Something Fishy

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Aquadvantage Salmon.jpg

One fish, two fish, red fish, blue fish. Except this time, the blue fish is monster frankenfish, genetically engineered to grow faster, ever faster. We wrote about this project three years ago. Nobody would say a single good word on behalf of this beast. Mind you, this was in December of 2012; the timeline for approval was said to be imminent, but nothing happened.

But, lo, now here's an update. Again, in the New York Times, the official argument in favor of the genetically engineered fish. Approved. And not required to be labeled, either. Yikes!

This cannot end well. Around the country, retailers, chefs, and media are saying "stop wiggling."

A Bateau, a Melusine, a Porpoise

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General Porpoise doughnuts.jpg

Look who's having a great season: Renée Erickson, that's who. Three spots, no less, within the same building on East Union: an utterly charming restaurant called Bateau, a super-sweet bar called Melusine, and a coffee shop called (groan) General Porpoise. The overall concept is Erickson's longstanding fascination with all things aquatic, hence the name of her company (with Jeremy Price and Chad Dale), SeaCreatures. Then again, their 30-acre property on Whidbey Island is called La Ferme aux Anes. So we have the slight cognitive dissonance that Bateau (French for boat) will serve beef from the donkey farm. The Melusine of folklore is actually a water sprite; think of the Starbucks mermaid and you'll get the picture.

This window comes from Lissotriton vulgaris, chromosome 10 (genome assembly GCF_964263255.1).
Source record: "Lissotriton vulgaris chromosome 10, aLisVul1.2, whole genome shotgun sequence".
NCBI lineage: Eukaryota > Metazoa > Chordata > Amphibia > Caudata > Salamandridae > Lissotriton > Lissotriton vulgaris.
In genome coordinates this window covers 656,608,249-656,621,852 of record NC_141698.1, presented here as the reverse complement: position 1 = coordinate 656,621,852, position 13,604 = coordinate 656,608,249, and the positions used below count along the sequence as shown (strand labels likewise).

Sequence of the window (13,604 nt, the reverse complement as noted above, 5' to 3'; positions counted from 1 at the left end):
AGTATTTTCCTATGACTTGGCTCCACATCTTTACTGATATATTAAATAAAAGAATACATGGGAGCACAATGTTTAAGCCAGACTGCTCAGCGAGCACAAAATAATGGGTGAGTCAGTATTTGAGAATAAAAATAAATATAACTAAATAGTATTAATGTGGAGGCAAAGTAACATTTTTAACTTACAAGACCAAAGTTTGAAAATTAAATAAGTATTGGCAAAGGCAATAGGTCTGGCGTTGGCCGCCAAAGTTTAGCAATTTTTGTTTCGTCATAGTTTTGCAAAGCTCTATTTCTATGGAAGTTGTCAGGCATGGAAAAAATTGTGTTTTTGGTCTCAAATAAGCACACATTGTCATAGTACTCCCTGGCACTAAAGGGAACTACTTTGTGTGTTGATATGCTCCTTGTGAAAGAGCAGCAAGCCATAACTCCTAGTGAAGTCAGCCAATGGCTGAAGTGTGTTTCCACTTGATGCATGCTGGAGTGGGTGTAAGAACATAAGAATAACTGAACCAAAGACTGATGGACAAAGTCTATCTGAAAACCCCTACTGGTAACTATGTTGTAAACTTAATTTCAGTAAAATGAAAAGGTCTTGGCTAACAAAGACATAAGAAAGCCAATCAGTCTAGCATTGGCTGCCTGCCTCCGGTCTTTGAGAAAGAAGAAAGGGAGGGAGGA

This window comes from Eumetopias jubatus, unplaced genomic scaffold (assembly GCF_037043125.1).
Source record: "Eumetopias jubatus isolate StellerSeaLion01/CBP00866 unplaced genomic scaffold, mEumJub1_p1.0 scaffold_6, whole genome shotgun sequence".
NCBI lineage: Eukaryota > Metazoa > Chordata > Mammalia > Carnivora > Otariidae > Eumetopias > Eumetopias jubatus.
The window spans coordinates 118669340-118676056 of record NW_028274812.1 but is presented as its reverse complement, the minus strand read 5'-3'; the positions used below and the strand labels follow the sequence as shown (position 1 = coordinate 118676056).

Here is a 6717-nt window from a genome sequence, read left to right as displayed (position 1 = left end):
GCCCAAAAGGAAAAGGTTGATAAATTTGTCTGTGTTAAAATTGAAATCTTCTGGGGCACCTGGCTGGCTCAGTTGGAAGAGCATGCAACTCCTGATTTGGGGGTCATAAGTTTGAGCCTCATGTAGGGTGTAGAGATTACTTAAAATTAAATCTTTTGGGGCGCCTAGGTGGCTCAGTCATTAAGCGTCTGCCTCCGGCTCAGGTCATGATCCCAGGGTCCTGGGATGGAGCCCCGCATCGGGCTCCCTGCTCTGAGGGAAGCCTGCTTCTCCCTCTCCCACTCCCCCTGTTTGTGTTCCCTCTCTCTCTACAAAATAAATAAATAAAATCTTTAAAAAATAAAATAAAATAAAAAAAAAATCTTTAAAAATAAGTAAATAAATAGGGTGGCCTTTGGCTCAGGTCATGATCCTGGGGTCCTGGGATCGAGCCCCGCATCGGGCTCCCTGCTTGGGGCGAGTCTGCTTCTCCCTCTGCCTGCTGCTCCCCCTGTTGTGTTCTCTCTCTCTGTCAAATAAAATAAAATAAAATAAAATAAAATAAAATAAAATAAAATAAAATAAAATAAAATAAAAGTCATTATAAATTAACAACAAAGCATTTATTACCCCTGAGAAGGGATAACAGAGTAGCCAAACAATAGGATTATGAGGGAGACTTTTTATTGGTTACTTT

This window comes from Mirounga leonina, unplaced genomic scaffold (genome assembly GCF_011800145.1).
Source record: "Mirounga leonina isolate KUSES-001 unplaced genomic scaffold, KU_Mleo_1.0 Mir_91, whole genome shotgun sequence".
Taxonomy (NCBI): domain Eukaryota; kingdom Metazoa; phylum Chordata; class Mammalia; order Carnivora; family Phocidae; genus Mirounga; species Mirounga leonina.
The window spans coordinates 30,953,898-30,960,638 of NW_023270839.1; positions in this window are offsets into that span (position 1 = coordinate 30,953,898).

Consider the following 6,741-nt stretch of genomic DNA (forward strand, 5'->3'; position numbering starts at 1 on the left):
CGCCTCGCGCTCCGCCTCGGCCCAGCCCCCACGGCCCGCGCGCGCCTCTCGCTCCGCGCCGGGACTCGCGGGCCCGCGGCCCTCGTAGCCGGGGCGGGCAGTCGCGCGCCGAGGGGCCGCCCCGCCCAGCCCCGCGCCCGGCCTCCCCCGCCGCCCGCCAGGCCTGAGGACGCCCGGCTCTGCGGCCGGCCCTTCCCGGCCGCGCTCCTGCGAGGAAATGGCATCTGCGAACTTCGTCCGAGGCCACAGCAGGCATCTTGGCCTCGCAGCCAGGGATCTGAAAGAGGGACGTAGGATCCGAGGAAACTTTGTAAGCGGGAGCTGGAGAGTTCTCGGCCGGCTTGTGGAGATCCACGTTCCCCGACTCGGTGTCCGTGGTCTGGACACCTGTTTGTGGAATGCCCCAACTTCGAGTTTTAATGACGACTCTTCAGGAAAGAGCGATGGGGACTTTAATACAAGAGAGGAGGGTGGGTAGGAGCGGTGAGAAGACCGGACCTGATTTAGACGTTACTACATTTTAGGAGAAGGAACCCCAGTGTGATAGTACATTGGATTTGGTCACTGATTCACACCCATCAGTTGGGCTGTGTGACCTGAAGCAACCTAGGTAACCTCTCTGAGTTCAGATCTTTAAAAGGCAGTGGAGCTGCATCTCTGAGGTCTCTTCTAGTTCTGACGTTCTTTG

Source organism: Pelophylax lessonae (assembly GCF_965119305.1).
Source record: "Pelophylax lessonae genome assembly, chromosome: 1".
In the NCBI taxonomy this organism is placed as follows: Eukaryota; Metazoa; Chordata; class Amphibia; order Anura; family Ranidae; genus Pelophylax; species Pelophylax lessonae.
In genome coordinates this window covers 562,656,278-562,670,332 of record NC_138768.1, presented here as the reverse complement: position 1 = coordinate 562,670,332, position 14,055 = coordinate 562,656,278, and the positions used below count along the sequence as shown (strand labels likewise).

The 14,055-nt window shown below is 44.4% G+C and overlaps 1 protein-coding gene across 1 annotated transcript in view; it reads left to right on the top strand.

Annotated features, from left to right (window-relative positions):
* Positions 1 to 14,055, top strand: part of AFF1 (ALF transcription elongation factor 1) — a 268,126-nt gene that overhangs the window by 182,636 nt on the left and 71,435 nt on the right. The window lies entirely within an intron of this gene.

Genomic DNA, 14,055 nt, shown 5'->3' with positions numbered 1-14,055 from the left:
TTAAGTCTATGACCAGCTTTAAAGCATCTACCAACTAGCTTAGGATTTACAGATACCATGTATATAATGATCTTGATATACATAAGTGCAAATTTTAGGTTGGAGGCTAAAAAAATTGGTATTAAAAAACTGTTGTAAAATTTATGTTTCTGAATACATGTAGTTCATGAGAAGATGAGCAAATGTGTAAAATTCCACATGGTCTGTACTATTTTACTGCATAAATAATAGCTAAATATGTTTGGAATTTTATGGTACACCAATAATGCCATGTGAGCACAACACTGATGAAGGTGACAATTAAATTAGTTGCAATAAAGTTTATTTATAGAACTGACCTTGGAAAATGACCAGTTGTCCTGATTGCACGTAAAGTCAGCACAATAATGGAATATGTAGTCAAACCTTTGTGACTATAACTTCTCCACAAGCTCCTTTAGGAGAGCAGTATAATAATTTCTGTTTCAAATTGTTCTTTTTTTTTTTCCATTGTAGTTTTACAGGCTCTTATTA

What all is on the menu at Bateau? Well, octopus, sweetbreads, tartare, and the like. A pork chop, a butter-poached fish. Then five kinds of beef. Filet, onglet, bavette, New York, and the pièce de résistance (as the French would say): Côte de Boeuf, the double-thick, bone-in rib-eye. The Italians call this cut Fiorentina; it's also known as a tomahawk steak (though that just means the butcher doesn't saw off the long rib bone). Set you back $125, it will. The doughnuts are a far, far better deal.

By the way, no tipping needed, since there's an automatic service charge. Part of Erickson's move toward greater equity between front- and back-of-house employees as the economy moves toward a $15 minimum wage. The menu explains that there's a 20 percent service charge, 55 percent of which goes to the employees directly serving the customer. One assumes the balance goes to the rest of the staff.

Bateau, 1060 E. Union, 206-900-8808 Bateau Menu, Reviews, Photos, Location and Info - Zomato
Bar Melusine, 1060 E. Union, 206-900-8808 Bar Melusine Menu, Reviews, Photos, Location and Info - Zomato
General Porpoise, 1060 E. Union, 206-900-8808 General Porpoise Coffee and Doughnuts Menu, Reviews, Photos, Location and Info - Zomato

Ballet's Cap Hill Tap Dance

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Ballet collage.jpg

You know that hole-in-the-wall Thai spot called Ballet on East Pike? One of a dozen pho parlors and noodle houses on the Hill, right? But it's pretty special for several reasons.

First, it makes no pretense at being hip; second, it's been in the same family for three decades. The current boss, Dzung Nguyen, now 32, has worked there for half his life now, and has lost none of his enthusiasm for the hospitality business. Ten years ago, his parents retired and his siblings moved away, so he took over the restaurant, which had existed since 1987. It's the antithesis of fancy Asian places like Momiji or Monsoon or Nue: 16 unadorned tables, plastic holders for the utensils, paper napkins, a fish tank, an elephant sculpture. Surprisingly, a website.